I like to imagine that I’m a “High Tea” sort of girl – so what could be nicer than High Tea with our ICA rally friends at the wonderful Oruawharo Homestead, built in 1879? Sounded like my sort of outing. The house was built by Charles Tringham, a Wellington architect, in the Italianate Style. We had been here some years previously, so were very keen to return. Our High Tea was served in the pretty little church, Vincent’s Chapel, which had been moved onto the property several years ago, and is now used for weddings and other functions.
After a very interesting talk given by owner Peter Harris about the history of the property, his wife Dianne served our lunch., Savouries, fancy little sandwiches, scones with jam and cream, and a selection of cakes arrived at our tables, with a choice of fancy teas or coffee. All served on “granny's” best bone china and fancy tea cups, it was lovely indeed. I was particularly intrigued with the tiny silver tongs to lift the sugar cubes out of the dainty lidded dish.
High Tea is served
Fully fed, we were invited to have a look through the homestead. What a wonderful building it was – lovingly restored after years of neglect, and only weeks away from being demolished. The Harris’s couldn't bear for this to happen, so stepped in to buy it.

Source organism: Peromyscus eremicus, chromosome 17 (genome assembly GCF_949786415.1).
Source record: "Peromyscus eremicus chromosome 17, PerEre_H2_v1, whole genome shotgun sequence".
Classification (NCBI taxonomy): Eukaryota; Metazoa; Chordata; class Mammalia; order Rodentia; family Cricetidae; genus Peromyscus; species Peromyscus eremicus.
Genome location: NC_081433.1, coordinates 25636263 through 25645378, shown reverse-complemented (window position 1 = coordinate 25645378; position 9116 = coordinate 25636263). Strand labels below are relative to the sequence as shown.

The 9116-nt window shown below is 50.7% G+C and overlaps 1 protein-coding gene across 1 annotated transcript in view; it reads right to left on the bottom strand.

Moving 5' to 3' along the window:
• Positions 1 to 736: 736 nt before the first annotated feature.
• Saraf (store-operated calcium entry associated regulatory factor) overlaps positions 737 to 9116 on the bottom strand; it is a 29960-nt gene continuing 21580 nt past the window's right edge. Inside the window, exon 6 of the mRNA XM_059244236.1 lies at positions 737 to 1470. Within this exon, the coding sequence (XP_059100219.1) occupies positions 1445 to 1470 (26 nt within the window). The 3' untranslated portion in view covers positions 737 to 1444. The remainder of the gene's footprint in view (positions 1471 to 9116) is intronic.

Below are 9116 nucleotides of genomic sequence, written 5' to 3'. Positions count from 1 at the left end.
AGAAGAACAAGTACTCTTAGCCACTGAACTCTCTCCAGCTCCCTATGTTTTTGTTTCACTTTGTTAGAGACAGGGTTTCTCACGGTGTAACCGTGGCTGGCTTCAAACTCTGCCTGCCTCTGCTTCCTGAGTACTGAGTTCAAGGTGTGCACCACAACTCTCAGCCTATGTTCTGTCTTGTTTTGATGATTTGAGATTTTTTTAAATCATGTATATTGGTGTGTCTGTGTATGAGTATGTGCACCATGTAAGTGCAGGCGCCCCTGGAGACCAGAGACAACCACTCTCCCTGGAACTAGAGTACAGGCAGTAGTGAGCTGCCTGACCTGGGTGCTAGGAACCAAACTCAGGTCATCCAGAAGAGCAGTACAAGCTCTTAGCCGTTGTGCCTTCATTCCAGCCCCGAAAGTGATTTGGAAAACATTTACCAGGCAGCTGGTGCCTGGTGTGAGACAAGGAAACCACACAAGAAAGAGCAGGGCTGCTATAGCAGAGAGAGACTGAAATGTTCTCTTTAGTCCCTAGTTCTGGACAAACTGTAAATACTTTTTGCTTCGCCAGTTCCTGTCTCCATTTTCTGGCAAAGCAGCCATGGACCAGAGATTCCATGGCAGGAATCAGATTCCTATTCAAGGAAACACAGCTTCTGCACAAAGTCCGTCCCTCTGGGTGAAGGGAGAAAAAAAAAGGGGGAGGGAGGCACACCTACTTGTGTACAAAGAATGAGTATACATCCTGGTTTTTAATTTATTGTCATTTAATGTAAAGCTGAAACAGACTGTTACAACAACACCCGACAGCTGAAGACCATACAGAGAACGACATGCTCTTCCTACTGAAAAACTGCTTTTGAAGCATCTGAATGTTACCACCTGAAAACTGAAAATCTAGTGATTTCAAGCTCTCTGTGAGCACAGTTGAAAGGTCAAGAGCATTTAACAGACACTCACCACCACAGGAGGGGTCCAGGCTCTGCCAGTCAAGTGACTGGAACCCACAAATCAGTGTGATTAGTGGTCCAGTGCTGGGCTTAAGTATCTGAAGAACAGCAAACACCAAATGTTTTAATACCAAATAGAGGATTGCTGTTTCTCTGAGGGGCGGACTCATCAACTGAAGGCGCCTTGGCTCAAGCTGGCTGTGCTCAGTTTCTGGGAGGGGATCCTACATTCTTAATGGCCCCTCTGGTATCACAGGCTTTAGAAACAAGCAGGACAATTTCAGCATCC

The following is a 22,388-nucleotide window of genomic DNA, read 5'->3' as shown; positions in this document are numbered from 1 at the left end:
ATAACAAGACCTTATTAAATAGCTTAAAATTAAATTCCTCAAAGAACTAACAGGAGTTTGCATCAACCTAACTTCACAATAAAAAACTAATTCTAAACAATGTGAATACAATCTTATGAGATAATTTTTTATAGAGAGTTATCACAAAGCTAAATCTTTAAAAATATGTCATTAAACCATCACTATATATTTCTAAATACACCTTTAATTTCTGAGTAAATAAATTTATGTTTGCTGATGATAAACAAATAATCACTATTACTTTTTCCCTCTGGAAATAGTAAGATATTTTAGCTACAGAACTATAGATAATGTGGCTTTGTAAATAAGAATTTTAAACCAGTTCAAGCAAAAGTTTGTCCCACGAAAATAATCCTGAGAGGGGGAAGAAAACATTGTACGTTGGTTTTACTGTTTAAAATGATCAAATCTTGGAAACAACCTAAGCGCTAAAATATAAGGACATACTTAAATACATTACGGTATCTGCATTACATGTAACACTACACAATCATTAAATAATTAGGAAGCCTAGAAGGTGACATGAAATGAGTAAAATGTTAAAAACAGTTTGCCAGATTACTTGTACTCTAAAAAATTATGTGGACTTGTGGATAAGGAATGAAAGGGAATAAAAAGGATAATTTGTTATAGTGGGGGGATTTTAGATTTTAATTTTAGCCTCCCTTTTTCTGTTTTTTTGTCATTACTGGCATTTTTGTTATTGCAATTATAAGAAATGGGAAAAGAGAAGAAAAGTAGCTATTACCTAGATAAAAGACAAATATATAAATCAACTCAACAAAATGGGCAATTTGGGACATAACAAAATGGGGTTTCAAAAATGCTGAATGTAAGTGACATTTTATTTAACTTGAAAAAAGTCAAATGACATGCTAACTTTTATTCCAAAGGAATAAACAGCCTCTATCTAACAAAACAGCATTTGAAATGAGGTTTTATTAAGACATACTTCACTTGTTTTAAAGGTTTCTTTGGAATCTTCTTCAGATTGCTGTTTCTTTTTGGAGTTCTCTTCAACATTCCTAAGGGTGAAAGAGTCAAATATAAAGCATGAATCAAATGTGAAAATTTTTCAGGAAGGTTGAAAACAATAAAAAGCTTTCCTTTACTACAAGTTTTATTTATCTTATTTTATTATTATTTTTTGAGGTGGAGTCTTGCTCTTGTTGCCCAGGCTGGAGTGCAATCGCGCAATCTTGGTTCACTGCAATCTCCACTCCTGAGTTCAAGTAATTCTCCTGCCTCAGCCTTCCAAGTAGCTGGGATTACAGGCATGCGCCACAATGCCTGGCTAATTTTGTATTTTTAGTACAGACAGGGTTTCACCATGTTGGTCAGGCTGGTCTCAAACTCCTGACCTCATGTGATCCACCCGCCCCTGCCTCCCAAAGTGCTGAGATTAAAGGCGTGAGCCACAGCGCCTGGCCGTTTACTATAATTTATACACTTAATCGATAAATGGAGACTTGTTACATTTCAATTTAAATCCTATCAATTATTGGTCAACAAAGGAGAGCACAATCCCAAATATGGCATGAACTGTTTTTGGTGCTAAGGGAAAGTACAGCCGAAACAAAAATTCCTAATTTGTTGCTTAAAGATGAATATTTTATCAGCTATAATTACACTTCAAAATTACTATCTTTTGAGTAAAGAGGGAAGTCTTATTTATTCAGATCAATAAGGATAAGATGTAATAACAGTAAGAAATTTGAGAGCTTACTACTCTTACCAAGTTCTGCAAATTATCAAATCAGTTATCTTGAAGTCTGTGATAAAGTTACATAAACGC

Here we are, enjoying our visit
When you realise that the roof leaked, all the glass was missing from the windows, the house was infested with possums, rats, birds, and no doubt insects, and vines were growing through the walls, you can imagine the dedication and passion needed to bring it to a livable condition. The house was empty, so suitable period furniture had to be sourced, along with everything else required.
Beautiful warm wood everywhere inside the homestead
I remembered that the lady of the house was a quilter so was thrilled to see examples of her work in the bedrooms. Sadly, I didn’t get a chance to talk quilting with her, she was much too busy looking after all the guests.
Dianne Harris is a quilter too
There were lovely old photos on the walls, gorgeous paintings, tapestries, several collections of old dolls, wonderful colonial furniture - such a lot to look at and admire. I rather liked this set of Russian dolls set out on top of a gorgeous wooden cabinet.
It was a wonderful visit, and our hosts were so generous in letting us wander through their lovely old homestead. They appreciate all their visitors, we were told, as it all helps to fund the never ending maintenance bills. A visit to remember, indeed.